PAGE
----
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De Facto Relationships


What is a de facto relationship?

The Property (Relationships) Act 1976 (the Act) governs the division of property between spouses (married couples), de facto partners and civil union partners who have a qualifying relationship, on the breakdown of their relationship, or upon death. The Act says for those people relationship property is to be shared equally.

What is a qualifying relationship?

A relationship of three years or more. After the three year period, the principle of equal sharing applies.

It is easy to say when you were married, but sometimes not so easy to say ‘we started living in a de facto relationship on ...’.

Section 2D of the Act defines a de facto relationship “as being a relationship between two persons whether they be a man and a woman or same sex partners, provided both are aged 18 or older and live together as a couple and are not married to each other or in a civil union with each other”.

What does living together as a couple mean?

The Act requires that when answering that question the Court take into account all the circumstances of a relationship including any of the following:

(a) the duration of the relationship

(b) the nature and extent of common residence

(c) whether or not a sexual relationship exists

(d) the degree of financial dependence or inter-dependence and any arrangements for financial support between the parties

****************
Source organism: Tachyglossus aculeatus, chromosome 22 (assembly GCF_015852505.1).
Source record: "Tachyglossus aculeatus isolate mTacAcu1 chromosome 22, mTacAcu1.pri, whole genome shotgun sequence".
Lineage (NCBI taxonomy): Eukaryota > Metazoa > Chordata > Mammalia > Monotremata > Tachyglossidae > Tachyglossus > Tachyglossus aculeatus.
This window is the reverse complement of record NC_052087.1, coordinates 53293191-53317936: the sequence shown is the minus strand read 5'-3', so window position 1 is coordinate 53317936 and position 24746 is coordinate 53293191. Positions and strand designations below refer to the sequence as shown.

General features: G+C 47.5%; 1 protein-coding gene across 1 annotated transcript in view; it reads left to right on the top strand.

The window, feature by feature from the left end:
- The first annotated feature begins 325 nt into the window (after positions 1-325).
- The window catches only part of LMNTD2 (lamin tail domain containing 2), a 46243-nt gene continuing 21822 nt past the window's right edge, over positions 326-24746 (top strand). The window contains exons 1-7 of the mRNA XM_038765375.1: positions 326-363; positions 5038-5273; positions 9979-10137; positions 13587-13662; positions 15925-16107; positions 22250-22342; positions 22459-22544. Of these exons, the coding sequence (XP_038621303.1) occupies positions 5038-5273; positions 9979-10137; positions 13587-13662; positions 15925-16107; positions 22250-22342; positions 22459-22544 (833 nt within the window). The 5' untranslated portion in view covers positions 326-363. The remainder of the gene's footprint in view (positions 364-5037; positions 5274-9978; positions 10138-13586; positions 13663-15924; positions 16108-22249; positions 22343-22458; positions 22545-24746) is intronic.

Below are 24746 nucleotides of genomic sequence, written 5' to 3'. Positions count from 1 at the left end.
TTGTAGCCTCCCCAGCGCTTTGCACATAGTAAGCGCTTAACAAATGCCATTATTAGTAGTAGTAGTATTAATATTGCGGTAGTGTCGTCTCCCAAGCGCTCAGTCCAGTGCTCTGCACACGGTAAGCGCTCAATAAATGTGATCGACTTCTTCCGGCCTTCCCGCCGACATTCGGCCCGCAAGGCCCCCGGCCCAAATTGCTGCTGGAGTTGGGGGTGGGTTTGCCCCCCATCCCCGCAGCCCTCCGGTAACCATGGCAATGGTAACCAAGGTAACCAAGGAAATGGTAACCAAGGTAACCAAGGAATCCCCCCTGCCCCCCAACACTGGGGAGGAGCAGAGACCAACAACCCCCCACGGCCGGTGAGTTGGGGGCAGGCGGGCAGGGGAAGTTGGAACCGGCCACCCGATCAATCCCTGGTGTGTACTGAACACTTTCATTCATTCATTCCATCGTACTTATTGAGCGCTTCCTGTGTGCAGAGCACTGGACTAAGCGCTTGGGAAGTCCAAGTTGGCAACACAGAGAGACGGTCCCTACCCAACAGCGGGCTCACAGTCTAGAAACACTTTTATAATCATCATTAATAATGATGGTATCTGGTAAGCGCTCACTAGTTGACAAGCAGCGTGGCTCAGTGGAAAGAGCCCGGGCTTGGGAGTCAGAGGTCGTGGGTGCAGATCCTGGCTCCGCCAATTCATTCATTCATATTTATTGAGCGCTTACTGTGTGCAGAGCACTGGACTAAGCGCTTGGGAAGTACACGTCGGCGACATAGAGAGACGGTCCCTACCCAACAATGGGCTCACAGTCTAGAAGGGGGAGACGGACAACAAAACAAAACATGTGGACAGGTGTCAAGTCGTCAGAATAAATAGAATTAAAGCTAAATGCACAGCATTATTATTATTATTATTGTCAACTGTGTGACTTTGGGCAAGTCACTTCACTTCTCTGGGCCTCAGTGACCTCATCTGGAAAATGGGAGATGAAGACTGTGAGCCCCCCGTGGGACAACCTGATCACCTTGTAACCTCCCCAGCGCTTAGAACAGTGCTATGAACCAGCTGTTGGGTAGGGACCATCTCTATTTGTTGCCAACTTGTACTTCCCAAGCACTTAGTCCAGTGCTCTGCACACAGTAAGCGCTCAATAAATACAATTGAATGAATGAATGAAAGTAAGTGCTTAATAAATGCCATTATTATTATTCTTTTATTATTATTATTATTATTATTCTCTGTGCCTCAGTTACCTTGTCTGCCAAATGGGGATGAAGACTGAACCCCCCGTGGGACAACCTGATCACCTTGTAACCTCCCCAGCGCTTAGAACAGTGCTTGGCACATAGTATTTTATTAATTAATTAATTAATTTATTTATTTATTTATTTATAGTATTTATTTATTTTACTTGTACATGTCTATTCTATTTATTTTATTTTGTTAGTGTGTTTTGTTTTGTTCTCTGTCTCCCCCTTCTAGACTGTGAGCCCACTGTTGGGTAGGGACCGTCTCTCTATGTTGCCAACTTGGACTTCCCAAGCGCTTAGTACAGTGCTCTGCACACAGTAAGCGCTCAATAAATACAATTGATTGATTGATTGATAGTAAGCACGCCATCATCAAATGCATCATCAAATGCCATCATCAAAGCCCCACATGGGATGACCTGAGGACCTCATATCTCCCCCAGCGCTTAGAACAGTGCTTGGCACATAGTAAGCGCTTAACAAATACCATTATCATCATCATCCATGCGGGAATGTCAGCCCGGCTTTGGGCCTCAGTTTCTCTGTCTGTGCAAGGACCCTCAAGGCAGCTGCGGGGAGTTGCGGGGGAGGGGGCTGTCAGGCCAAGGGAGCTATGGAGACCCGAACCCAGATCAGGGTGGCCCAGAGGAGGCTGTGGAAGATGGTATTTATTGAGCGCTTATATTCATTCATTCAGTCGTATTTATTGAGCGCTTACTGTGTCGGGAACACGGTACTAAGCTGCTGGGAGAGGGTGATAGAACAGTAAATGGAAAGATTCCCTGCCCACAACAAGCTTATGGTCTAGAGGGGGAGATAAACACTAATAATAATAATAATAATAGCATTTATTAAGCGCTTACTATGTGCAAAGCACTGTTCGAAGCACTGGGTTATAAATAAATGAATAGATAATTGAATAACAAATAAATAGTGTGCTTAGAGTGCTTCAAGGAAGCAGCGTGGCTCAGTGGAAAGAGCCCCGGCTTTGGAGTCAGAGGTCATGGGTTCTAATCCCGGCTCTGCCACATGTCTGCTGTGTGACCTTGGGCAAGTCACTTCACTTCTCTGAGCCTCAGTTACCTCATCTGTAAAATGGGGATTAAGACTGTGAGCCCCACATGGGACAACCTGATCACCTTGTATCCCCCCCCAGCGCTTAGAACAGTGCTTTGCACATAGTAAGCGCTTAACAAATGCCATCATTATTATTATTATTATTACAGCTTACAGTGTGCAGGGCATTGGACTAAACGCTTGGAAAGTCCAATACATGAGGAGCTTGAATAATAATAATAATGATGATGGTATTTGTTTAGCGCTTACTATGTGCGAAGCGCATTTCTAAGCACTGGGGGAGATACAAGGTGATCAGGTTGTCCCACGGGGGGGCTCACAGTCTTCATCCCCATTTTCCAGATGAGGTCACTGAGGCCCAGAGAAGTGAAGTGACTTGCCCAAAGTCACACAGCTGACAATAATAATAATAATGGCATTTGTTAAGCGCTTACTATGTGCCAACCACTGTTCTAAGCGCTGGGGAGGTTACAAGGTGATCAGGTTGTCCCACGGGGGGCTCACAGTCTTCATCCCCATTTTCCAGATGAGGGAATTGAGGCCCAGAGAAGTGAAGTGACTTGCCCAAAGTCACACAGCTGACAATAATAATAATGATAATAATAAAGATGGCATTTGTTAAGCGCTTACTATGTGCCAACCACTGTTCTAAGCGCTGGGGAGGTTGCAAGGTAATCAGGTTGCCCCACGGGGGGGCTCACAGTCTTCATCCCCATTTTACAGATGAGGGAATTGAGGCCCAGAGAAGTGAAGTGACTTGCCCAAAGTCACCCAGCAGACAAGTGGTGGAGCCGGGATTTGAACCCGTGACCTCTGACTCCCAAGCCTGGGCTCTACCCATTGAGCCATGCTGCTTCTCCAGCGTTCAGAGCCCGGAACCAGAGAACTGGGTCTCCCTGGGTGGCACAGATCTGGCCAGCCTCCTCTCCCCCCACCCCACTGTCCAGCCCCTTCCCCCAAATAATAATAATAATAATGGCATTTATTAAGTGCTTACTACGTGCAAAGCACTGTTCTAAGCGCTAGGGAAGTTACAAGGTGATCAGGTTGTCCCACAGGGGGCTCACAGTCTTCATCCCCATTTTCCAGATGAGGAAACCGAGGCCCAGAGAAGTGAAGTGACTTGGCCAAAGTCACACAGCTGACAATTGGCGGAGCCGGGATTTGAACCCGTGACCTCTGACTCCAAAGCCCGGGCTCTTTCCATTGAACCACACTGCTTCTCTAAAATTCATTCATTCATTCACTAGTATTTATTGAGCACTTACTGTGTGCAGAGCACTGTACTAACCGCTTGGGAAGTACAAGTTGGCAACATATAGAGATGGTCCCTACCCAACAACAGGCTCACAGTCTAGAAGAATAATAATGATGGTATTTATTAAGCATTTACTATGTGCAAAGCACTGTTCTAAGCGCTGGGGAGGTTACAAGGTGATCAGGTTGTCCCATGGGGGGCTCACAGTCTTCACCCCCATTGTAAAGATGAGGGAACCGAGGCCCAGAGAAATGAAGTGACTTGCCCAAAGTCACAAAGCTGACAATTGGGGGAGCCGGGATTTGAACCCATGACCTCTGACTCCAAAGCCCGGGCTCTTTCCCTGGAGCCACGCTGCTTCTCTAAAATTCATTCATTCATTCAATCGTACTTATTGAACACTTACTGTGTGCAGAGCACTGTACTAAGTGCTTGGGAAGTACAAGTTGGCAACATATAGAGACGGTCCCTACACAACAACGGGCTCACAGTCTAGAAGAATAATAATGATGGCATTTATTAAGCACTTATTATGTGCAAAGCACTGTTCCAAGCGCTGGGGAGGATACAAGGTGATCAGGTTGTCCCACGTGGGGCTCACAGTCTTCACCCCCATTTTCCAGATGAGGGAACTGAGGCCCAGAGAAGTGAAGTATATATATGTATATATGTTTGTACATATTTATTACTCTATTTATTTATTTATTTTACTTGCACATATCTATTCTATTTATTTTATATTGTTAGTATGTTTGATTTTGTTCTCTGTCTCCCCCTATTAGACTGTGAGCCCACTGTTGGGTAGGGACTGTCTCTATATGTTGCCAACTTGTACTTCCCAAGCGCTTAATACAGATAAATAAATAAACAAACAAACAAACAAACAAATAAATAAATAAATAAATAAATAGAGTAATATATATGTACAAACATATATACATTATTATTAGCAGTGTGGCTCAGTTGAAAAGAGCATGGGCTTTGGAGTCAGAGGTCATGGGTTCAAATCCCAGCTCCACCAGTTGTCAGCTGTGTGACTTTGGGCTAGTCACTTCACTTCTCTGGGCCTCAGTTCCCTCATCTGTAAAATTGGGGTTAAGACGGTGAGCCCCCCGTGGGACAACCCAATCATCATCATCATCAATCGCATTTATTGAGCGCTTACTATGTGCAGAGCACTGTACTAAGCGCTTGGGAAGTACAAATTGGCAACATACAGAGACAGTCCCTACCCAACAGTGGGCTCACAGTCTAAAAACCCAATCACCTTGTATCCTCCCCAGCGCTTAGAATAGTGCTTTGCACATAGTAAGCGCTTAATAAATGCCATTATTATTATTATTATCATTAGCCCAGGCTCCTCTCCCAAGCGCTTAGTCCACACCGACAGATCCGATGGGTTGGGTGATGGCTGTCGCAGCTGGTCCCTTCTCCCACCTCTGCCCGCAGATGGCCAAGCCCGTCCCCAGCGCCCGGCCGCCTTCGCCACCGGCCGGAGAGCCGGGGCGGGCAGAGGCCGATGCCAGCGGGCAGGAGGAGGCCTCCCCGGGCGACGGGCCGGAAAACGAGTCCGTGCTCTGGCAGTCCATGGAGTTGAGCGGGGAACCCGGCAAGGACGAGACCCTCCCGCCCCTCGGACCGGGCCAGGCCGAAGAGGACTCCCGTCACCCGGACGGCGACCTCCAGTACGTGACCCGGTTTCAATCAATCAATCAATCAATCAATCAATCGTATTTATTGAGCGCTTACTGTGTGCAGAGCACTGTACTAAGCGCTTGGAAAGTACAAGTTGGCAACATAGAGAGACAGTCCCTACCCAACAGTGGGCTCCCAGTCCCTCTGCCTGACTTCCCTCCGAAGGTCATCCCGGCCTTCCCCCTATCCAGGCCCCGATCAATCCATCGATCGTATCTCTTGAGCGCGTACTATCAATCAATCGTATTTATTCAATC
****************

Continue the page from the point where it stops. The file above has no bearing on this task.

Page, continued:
(e) the ownership, use and acquisition of property

(f) the degree of mutual commitment to a shared life

(g) the care and support of children

(h) the performance of household duties

(i) the reputation and public aspects of the relationship.

However, the overall question for the Court is “did these two people live together as a couple”. None of (a) to (i) above is regarded as necessary, they are simply matters which assist the Court.

There are a number of cases where people have asked the Court to decide if they are in a de facto relationship.

What would it look like?

Those factors set out in (a) to (i) above are a guide. Living together, and time living apart, does not necessarily mean there is no relationship. There is no requirement that a person must spend time exclusively at one residence, or that there be a majority of time at one residence. One couple spent long periods apart and the longest period living together was 9 months overseas. The Court said that time apart was not fatal to the claim that there was a relationship. What was important was the cumulative weight of all the factors to provide the evidence that there was a relationship.

The cases show that if sufficient pieces of evidence exist which, when viewed cumulatively and through the application of common sense, satisfy the Court that a de facto relationship exists then the statutory test set out in the Act is met.

The Act applies to de facto relationships when that test is met – even in circumstances where the couple have not given any thought to whether they are in a relationship or not.

Because this legislation is “opt out” legislation it is important to know whether you are in a relationship or not. Once you are in it is 50/50. You can “opt out” by entering into a contracting out agreement.

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